How to get the Opportunist Fraudster to Confess

By David Debenham

In our paper last month, we found that the difference between those who committed opportunistic fraudsters were more likely to be overconfident to pull off a fraud than those who might actually have the ability to do so, but who feared all of the “unknown-unknowns” that could catch them out.   These overconfident people falsely transfer their brilliance in one field into their abilities in fields they know nothing about such as fraud.  Their body language, vocal tone, and rates of participation suggest confidence because of this false transference. This means that these overconfident individuals speak more often, speak with a confident vocal tone, provided more information and answers, and acted calmly and relaxed as they work with their peers in the midst of perpetrating a fraud. In fact, overconfident individuals were more convincing in their displays of ability than individuals who were actually highly competent in their tasks, who, when questioned, become nervous when their conduct is called into question.  The over-confident do not say “I’m really good at this.” Because for them they are past that stage: Instead, they led their “ability” speak for itself as they explain in great detail what they do, and how they do it, in a calm and relaxed way.’  These status seekers who believe their competence at coding transfers into their ability to play poker, chess, or commit fraud, will want to demonstrate this by simply participating more and exhibiting more comfort with any task you put to them, and that is the key to catching them out.  [1]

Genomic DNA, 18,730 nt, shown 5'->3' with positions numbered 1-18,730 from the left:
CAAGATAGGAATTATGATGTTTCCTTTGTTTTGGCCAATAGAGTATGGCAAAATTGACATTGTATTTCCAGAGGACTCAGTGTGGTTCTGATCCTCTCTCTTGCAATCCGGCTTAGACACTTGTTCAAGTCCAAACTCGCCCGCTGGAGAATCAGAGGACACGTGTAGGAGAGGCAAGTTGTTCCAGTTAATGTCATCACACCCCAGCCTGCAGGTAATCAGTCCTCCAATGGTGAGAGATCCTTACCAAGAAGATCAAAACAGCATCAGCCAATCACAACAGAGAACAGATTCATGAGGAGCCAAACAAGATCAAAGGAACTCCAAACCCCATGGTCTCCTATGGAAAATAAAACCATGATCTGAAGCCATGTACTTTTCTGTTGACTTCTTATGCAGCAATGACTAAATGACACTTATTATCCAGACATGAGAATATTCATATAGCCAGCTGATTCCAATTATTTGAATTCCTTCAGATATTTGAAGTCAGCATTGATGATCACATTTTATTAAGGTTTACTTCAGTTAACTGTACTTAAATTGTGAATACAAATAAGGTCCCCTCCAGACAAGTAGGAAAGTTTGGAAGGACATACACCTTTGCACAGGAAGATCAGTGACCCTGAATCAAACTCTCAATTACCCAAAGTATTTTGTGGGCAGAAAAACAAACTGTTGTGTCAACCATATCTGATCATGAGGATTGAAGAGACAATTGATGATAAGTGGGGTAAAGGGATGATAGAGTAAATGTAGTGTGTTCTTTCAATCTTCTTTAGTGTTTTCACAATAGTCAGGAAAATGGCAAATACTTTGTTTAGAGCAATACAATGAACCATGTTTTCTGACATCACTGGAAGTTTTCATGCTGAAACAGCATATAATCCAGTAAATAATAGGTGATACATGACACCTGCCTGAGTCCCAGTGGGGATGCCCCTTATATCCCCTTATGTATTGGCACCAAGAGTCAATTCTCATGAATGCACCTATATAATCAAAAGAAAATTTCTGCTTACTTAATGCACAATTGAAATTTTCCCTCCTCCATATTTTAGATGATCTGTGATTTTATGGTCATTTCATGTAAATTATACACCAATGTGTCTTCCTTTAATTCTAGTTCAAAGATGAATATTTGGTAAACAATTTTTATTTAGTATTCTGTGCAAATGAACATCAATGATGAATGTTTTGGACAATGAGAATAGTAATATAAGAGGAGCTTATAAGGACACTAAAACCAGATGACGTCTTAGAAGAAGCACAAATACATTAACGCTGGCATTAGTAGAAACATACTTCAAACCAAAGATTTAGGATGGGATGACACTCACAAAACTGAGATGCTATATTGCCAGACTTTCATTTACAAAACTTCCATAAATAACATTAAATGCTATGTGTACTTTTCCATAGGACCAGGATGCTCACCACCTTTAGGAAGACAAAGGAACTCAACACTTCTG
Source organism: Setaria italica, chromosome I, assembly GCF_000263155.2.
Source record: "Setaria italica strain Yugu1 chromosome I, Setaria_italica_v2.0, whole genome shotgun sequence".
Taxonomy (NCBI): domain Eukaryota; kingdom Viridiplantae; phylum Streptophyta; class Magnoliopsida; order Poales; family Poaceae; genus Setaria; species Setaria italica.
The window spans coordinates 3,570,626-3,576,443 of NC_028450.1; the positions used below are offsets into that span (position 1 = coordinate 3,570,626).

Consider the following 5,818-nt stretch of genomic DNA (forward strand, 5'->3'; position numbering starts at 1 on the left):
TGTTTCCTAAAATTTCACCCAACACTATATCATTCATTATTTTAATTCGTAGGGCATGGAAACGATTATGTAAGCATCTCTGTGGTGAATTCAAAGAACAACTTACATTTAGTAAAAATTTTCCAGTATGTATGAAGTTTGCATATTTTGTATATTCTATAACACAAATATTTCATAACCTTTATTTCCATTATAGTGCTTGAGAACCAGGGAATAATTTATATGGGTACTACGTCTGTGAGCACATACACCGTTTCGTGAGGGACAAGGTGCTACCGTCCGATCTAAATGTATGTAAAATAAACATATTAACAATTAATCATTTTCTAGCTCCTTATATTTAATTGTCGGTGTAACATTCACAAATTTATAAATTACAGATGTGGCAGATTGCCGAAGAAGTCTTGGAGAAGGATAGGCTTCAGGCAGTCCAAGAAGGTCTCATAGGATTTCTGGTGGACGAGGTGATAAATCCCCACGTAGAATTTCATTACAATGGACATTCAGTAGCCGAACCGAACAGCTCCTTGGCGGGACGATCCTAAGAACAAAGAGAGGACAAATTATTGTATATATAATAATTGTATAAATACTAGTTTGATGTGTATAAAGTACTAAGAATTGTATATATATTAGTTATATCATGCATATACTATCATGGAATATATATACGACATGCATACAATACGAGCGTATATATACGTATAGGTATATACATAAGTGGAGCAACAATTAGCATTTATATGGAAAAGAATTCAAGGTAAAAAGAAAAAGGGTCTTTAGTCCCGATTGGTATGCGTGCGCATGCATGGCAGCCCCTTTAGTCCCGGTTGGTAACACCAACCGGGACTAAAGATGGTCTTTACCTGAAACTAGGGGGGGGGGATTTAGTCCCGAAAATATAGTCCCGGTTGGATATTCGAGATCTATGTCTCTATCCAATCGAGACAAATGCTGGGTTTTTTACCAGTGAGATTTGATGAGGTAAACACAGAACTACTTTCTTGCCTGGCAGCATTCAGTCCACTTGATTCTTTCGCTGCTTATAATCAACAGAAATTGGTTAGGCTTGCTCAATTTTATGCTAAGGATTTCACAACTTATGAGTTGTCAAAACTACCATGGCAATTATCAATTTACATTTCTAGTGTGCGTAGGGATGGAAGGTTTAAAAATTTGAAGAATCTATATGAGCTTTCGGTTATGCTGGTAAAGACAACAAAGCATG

The key is to enlist the fraudster’s advice in solving the various issues in your case, much as Columbo does in virtually every episode.   So long as you don’t appear to be as capable as the suspect (and how could you be considering their status and yours?) you can simply pose a serious of problems and let the fraudster solve them for you, all the while incriminating himself. Consider Columbo’s “Bye-bye Sky High IQ Murder case”. Genius accountant Oliver Brandt has been embezzling funds in order to keep his high-maintenance wife in fine frocks and tropical getaways. His business partner Bertie Hastings has just found out – and he must be killed.  Oliver shoots him and rigs an umbrella to take the murder weapon up a chimney. He puts a heavy dictionary on the arm of a chair, balancing precariously.  Oliver then starts a record player playing by pushing the start button, which eventually leads to the sound of two shots fired sometime later when Oliver is safely ensconced in a room full of witnesses who have just entered the adjoining room.  The sound of a body falling between the two shots alarms the witnesses.   The group runs into the room to see Bertie shot. In the confusion Bertie pockets the Dictaphone. Later Oliver recovers the umbrella and disposes of the murder weapon.  Columbo asks if the record had the shots. Of course not.  There were caps in the umbrella that were exploded as soon as the arm of the record player moved.  So too the dictionary was pushed off the arm of the chair by the movement of the arm of the record player, so in sequence it was cap explosion, dictionary fall (“the body”), and second cap explosion. At each stage Columbo suggests a hypothesis and the overconfident “high IQ” Oliver sets him straight, until at the end there is no more mystery to resolve.  Interview technique has outwitted the overconfident murder.   So too, for you.  Enlist the overconfident fraudster to incriminate himself.